The Slow Moving Vehicle triangle is just another part of the scenery in most Amish communities. The majority of Amish people willingly use the warning insignia and probably give it little thought. In most places they are such a standard part of the buggy’s appearance, that it is odd to see a vehicle without one.

Some Amish object to the SMV sign however, on grounds including its gaudy colors, and the fact that it is a man-made symbol, suggesting a lack of trust in God’s plan.


A few groups of Amish, notably the Swartzentruber affiliation, simply do not use the triangle. This has led to legal conflict in some places, but generally is accepted in areas where they live.

However, another traditional community has a different solution. The Nebraska Amish settlement at Winfield, Pennsylvania uses the triangle on the road, but then removes it when parked. You can see how that works in reader Jerry‘s photos here.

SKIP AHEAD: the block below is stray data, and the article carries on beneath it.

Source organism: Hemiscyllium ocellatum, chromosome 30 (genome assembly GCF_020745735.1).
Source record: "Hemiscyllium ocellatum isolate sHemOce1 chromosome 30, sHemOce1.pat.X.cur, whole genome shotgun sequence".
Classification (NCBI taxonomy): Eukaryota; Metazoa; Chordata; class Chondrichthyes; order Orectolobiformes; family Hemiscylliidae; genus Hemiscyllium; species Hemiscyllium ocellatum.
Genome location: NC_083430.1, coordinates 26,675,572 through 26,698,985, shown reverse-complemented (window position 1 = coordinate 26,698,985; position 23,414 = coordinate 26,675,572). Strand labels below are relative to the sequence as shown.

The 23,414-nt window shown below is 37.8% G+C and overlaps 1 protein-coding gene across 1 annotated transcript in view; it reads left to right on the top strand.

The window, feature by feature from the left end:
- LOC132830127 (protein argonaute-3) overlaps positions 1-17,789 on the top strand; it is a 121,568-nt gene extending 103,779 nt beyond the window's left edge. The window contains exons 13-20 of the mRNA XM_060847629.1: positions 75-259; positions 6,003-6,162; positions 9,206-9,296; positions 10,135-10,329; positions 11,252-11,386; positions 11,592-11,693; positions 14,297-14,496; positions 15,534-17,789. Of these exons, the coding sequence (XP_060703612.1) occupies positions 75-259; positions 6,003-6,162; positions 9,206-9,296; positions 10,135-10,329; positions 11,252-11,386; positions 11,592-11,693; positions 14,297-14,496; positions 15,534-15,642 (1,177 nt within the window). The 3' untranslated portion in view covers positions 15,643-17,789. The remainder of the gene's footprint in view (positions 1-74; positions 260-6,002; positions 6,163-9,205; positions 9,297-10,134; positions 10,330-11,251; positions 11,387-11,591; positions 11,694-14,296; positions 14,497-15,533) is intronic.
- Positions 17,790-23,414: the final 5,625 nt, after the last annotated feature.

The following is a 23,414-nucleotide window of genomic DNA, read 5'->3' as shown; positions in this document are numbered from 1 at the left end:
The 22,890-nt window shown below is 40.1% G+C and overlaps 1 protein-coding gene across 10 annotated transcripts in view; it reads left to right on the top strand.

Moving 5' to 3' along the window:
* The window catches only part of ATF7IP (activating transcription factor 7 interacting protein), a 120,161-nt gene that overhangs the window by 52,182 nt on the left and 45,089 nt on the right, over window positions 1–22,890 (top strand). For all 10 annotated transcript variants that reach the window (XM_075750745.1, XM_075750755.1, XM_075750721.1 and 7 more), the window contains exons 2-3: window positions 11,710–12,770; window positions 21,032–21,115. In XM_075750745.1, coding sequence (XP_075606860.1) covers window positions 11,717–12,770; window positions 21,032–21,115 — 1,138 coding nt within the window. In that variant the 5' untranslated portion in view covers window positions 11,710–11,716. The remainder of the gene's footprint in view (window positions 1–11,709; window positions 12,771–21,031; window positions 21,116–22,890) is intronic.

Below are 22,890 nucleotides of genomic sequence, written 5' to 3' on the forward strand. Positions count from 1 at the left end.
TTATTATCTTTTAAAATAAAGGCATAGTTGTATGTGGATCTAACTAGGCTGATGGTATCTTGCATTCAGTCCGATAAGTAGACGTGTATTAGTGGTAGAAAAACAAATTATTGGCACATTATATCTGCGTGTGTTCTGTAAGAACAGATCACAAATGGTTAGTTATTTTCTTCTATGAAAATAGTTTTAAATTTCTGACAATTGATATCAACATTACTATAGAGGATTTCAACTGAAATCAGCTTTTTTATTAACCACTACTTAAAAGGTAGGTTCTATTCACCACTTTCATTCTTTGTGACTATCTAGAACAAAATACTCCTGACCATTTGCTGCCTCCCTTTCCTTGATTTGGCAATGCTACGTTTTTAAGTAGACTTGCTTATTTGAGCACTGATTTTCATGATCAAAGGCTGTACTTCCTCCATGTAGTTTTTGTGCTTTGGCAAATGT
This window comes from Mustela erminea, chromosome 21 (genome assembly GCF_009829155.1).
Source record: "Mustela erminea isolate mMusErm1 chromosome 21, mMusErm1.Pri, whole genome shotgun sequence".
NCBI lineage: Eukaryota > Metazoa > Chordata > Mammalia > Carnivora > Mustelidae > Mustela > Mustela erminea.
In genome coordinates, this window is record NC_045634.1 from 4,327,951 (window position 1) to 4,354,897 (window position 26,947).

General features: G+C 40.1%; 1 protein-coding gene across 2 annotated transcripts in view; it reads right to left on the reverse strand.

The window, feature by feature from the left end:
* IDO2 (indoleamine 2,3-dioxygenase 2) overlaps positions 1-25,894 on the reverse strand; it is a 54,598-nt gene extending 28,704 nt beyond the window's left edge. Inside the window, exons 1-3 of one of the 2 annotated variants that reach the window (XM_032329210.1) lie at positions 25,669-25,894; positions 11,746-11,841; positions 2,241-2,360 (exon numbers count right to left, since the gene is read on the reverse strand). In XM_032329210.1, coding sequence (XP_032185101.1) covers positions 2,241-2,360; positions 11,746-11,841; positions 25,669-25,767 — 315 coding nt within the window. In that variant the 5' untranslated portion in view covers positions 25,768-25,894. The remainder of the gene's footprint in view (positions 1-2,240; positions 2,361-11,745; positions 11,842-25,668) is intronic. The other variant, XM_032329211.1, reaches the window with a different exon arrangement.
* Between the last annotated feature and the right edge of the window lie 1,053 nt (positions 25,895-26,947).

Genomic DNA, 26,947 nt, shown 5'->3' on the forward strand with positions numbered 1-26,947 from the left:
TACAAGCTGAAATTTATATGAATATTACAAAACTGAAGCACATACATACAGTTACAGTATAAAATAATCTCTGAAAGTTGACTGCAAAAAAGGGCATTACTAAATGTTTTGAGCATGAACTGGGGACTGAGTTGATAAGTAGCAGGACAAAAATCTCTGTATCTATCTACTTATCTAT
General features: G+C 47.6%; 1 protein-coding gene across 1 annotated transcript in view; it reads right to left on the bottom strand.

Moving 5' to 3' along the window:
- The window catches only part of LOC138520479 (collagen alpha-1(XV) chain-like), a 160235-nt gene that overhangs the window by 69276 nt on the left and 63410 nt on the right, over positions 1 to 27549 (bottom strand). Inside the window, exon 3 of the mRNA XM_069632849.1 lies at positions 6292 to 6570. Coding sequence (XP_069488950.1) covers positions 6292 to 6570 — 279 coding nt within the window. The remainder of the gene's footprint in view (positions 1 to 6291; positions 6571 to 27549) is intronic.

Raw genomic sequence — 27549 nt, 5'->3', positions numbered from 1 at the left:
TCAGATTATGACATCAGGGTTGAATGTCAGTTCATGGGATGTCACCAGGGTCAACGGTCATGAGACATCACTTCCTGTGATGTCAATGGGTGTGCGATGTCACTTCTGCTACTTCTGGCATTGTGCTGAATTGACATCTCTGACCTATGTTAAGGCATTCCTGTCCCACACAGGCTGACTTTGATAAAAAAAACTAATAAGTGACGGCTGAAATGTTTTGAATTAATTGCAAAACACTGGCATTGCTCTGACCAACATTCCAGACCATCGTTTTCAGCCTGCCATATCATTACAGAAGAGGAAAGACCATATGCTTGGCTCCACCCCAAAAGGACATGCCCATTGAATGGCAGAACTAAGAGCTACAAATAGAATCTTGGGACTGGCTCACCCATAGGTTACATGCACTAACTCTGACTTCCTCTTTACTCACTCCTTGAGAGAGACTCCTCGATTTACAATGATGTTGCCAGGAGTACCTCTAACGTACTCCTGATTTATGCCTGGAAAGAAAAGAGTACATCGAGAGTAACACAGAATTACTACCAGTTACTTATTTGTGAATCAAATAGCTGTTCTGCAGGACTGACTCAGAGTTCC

Jerry notes:

The sign came off right after the horse was tied and before the horse was unhooked. It happened every time and I’ve only seen it here in Winfield. Hopefully you can see from the pic that a pair of matching brackets are on the buggy and sign. The sign sits on this bracket when moving.

To my knowledge, Nebraska Amish in other areas (Big Valley and northeastern Ohio) do not do this.

I am told by someone else who would know that this practice is a way to comply while on the road, but the removal of the sign is a symbolic gesture that it’s not a welcome feature on their transportation.

Just another small example of the different worldly accommodations found across Amish society.

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